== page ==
When planning your kitchen layout, getting the right set up for the functionality you require is so important. Whilst having too many sockets and switches in the room will look strange, not having enough outlets can cause problems. There’s nothing worse than needing to plug in two appliances on a work top, but only having one socket.

If you are planning a home renovation, or re-doing your kitchen, now is the time to think about which outlets you require, how many of them and where they need to go. You don’t need to be too concerned with the finish just yet.

Create a Diagram

On your floor plans, indicate where you need power sockets in your kitchen. Think about the worktops, and what you are likely to be doing on them. If you are likely to use appliances like blenders, be sure to plan in enough outlets.

If you can, use double sockets, to give yourself more options, and look to have at least one socket, every 2-3 metres along the wall.

Be sure to include sockets for ovens, fridges, washing machines and other larger appliances. These will need double pole sockets, double pole switches and may require a switched fused connection unit. Ovens sometimes need to be hardwired into the wall using a flex outlet, but this is not always the case.

Some cookers need a 45A switch at the wall, however cooker control units offer a 45A switch for the oven as well as a plug socket for appliances, without taking up too much space.

If you have a social space in your kitchen, for example a table, kitchen island or a breakfast bar, consider adding a socket nearby for laptops and phones. You may even want to add in a USB socket for quick and easy charging.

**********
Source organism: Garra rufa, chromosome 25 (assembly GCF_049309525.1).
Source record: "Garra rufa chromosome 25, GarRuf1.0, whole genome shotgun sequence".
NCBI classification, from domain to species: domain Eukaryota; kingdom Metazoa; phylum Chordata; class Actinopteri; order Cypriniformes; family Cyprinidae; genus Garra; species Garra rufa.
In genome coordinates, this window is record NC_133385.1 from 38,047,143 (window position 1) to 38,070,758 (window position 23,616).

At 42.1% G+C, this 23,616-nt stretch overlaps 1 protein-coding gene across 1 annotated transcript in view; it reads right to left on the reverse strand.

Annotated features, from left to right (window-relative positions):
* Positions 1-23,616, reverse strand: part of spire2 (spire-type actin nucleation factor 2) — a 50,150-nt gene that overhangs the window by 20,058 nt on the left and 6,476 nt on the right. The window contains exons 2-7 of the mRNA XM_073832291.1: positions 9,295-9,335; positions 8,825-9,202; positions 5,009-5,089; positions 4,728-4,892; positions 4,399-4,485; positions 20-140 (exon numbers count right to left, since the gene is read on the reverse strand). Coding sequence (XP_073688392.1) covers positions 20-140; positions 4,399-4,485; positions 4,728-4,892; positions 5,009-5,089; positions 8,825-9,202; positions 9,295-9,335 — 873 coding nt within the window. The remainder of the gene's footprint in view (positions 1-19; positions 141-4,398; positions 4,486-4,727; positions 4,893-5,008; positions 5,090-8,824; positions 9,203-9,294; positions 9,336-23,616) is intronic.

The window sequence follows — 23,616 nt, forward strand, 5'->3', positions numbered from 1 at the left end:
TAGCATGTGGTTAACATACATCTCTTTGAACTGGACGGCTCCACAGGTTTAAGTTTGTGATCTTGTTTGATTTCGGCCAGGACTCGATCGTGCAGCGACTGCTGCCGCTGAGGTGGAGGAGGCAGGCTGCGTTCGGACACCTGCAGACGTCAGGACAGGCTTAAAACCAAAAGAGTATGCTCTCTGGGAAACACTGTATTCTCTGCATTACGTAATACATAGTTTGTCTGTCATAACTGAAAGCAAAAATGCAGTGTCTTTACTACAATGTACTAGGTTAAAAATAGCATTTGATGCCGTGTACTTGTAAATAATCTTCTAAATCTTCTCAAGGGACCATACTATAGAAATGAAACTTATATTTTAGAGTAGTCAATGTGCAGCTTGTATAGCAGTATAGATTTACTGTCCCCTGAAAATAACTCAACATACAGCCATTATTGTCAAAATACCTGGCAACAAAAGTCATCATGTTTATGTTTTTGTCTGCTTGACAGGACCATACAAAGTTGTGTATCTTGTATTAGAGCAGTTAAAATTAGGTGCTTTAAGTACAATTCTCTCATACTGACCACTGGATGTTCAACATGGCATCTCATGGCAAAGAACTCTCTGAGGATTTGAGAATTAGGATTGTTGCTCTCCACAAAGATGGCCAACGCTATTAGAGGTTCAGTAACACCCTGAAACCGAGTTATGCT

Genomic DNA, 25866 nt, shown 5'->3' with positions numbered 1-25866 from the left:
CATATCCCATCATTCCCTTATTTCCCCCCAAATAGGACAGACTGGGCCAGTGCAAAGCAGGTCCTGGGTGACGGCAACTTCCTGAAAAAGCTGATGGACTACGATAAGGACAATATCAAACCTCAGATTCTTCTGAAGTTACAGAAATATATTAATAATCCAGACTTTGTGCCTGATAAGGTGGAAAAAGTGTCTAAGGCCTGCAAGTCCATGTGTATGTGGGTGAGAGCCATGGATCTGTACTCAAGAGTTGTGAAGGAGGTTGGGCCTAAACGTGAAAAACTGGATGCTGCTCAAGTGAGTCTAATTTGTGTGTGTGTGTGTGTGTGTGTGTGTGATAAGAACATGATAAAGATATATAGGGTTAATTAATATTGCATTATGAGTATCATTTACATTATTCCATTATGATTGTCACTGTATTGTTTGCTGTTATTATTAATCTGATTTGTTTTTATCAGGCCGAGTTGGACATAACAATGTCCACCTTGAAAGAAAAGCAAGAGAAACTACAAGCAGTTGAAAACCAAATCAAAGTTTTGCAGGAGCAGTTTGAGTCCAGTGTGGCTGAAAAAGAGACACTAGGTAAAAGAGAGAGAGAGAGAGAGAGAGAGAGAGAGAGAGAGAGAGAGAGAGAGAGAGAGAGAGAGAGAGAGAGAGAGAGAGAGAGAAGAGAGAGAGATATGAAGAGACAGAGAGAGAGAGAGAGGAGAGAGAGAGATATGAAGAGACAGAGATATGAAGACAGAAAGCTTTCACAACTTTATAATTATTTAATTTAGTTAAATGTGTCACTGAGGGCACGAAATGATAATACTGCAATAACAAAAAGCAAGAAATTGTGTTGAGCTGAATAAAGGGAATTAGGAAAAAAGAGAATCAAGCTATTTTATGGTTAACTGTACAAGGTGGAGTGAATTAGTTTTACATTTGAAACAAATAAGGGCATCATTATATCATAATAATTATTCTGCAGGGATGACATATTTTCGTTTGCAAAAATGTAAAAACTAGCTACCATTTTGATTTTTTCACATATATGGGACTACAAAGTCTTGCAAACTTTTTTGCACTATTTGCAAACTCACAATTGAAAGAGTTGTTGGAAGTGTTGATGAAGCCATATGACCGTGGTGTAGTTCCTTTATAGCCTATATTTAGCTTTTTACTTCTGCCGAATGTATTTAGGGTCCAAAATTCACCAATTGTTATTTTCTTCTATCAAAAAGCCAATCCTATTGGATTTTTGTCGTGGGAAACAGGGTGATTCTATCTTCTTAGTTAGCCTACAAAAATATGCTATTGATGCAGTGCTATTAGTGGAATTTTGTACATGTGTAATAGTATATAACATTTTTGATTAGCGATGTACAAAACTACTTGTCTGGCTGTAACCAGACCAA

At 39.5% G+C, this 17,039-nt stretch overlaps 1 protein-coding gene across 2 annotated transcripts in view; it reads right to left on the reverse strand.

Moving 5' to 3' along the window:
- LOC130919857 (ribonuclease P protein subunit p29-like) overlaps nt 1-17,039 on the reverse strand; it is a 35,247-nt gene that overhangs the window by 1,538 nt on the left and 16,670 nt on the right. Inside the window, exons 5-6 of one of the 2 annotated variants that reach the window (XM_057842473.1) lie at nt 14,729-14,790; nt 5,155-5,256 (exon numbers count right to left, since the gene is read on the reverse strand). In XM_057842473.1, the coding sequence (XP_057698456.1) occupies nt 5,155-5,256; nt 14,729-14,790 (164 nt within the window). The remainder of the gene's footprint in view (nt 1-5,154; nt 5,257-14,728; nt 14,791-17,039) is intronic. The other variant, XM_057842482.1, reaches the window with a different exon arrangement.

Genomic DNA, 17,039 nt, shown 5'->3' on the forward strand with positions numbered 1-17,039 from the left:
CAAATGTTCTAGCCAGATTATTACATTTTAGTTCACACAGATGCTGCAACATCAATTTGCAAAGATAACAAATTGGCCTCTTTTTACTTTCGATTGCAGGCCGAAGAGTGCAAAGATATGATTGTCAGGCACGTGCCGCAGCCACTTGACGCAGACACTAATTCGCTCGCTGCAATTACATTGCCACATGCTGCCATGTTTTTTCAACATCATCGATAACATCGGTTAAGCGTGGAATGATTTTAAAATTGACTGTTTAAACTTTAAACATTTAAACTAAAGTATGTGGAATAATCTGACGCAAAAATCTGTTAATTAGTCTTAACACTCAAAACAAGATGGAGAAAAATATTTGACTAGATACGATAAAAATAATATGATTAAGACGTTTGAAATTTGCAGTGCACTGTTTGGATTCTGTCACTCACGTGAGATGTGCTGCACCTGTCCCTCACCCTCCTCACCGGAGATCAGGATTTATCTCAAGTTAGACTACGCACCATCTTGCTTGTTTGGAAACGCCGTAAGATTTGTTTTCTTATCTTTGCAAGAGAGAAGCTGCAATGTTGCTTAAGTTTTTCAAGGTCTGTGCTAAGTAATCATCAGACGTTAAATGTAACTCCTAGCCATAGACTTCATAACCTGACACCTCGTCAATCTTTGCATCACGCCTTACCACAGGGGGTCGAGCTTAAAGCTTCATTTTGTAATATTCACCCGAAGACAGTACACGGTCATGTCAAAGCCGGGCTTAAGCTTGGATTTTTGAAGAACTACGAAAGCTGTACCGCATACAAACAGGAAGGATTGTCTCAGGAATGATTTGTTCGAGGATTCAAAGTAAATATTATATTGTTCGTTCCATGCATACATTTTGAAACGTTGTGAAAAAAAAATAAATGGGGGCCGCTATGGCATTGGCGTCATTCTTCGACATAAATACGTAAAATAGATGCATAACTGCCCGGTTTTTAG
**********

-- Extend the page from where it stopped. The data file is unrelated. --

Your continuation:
What height should the sockets be?

Generally, it’s good to install sockets that are at the worktops, about 10-15cm above the surface. If you have a kitchen/diner with a table and want to have an outlet for easy access for chargers and laptops, position it 45cm above the floor.

For large appliances like fridges and dishwashers, the height depends on the size of the space and size of the appliance. Your kitchen fitter may need to see the space to advise you.

Which sockets and switches do I need in the kitchen?

This depends really on the individual kitchen, but here are a few important ones:

  • Light switches: You’ll need switches to control all of the lights in the room. These are likely to be 2-way switches.
  • Worktop sockets: place a 13A socket every 2-3 metres.
  • Appliance sockets: Behind every major appliance. (Some method of isolation is needed.)
  • Cooker switches: You’ll need a 45A switch. Consider using a cooker control unit.
  • Appliance switches: You’ll need double pole switches for appliances like washing machines.
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